• Supplanting wires connecting individual chips in a transistor with lasers, radically reducing power requirements for cell phones and computers. "As we get displays with more pixels and more colors, then the data rates going to these displays go up," notes John Bowers, director of the Institute for Energy Efficiency and professor of electrical and computer engineering at the University of California at Santa Barbara. "It is far more efficient and far cheaper to transmit that all optically rather than electronically. A new optical USB protocol has just been demonstrated, which means that in just a year or two, we will have 10 Gbit/s bi-directional optical connections on our laptops, allowing much faster communication to displays, memory and the Internet."
  • Increased storage capacity of computer disks by a factor of 20 via a technique called Heat-assisted Magnetic Recording. The technique uses various laser properties to create much smaller bits than previously thought possible. This level of storage would allow almost all of the commercial movies ever made to be stored on a hard disk in a personal computer.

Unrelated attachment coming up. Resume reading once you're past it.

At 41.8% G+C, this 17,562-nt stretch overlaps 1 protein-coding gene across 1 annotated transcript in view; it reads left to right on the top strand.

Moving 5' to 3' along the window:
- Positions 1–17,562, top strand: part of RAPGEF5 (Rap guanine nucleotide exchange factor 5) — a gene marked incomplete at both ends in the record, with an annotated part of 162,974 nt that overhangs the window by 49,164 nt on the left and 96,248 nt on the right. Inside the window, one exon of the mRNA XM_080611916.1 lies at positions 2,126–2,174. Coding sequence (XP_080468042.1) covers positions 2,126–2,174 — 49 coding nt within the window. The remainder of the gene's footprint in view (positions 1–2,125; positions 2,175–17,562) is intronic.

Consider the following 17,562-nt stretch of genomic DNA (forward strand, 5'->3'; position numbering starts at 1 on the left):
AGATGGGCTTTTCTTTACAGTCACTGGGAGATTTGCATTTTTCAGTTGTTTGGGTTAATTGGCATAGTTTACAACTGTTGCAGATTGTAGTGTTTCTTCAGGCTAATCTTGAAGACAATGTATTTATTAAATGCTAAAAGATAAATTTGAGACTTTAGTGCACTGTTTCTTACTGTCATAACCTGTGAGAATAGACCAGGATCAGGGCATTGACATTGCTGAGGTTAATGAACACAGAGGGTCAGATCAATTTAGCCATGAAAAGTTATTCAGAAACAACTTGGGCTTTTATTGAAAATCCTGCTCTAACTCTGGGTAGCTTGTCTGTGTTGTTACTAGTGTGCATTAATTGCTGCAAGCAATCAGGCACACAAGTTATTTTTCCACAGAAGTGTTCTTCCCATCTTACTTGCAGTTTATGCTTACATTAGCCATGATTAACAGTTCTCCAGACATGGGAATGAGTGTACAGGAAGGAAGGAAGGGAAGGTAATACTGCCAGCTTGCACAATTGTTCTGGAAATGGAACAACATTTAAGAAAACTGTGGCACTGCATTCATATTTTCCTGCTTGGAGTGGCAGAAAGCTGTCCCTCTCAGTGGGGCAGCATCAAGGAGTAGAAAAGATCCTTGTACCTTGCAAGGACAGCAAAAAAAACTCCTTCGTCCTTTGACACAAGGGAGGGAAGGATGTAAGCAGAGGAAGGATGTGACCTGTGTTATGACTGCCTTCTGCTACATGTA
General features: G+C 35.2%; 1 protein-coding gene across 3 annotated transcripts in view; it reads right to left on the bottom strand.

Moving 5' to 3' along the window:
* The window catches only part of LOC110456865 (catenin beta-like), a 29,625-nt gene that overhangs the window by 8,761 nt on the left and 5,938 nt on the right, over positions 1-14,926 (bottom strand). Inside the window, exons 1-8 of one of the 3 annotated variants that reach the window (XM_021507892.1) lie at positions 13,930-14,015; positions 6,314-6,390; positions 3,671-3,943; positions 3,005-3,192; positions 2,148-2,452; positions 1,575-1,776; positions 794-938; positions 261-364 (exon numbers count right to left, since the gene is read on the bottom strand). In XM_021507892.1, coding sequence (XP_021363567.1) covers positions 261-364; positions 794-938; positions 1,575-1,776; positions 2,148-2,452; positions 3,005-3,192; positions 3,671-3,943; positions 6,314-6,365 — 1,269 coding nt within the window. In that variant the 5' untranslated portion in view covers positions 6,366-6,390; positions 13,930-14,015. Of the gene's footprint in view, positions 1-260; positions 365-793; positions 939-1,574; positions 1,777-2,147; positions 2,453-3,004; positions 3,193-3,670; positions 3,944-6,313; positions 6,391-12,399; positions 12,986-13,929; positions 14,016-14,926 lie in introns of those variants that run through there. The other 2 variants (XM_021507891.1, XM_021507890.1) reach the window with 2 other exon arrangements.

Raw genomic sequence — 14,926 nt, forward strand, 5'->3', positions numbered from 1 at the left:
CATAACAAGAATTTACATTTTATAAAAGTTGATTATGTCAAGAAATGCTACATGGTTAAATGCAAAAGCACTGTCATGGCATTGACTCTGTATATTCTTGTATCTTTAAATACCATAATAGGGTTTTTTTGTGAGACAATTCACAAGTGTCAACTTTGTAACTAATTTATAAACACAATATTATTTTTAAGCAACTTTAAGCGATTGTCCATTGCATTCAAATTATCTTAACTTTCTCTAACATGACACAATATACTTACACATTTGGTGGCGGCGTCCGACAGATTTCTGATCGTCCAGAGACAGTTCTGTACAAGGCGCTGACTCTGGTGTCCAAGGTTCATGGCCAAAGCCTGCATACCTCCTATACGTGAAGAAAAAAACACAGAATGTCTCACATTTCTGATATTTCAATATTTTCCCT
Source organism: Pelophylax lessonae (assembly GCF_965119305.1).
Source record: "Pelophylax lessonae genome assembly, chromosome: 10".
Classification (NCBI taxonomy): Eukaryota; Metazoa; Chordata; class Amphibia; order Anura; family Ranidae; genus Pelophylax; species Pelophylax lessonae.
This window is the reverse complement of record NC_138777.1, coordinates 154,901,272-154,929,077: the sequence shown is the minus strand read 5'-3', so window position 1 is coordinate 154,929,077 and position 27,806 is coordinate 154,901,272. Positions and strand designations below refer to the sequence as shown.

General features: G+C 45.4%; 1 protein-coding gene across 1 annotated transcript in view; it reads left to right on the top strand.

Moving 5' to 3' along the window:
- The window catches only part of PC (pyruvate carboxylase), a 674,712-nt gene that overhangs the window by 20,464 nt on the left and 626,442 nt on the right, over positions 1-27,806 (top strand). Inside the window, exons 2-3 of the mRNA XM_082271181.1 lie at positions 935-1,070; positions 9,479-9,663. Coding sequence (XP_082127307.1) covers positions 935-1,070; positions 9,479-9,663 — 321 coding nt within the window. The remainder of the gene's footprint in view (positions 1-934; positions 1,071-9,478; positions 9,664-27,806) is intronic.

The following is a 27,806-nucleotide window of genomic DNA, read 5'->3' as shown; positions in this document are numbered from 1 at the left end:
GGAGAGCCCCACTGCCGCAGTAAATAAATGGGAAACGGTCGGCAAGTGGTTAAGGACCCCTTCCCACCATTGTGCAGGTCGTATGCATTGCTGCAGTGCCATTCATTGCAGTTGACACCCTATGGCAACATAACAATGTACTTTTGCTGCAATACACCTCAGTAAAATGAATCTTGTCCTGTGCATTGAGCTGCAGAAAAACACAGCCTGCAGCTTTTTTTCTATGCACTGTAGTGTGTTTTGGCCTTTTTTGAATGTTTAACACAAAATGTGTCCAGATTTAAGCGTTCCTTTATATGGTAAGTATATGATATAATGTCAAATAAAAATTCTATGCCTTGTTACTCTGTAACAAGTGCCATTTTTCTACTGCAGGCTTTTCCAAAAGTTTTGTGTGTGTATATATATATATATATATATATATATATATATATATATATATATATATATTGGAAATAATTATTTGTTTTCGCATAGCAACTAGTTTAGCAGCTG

Lasers Boost Energy Applications

Laser fusion is in its infancy right now, but as research develops, there is the potential for laser technology to become a significant economic contributor in alternative energy. Similarly, laser technology will play a large role in emissions and environmental monitoring.

  • The Department of Energy's Lawrence Livermore National Laboratory is conducting tests at its National Ignition Facility to develop the world's largest laser system, which will open the door to laser fusion—providing a virtually inexhaustible carbon-free alternative energy source.
  • Researchers are working to replace traditional combustion engines with laser-based ignition to increase fuel efficiency and reduce harmful emissions. Laser techniques, including spectroscopy, can take in readings of environmental impurities, helping to keep a handle on emissions, water pollutants and other concerns. As it becomes more widespread, such monitoring will enable stricter standards and earlier notification of environmental contaminants, allowing for quicker clean-up and less negative impact.

Security and Protection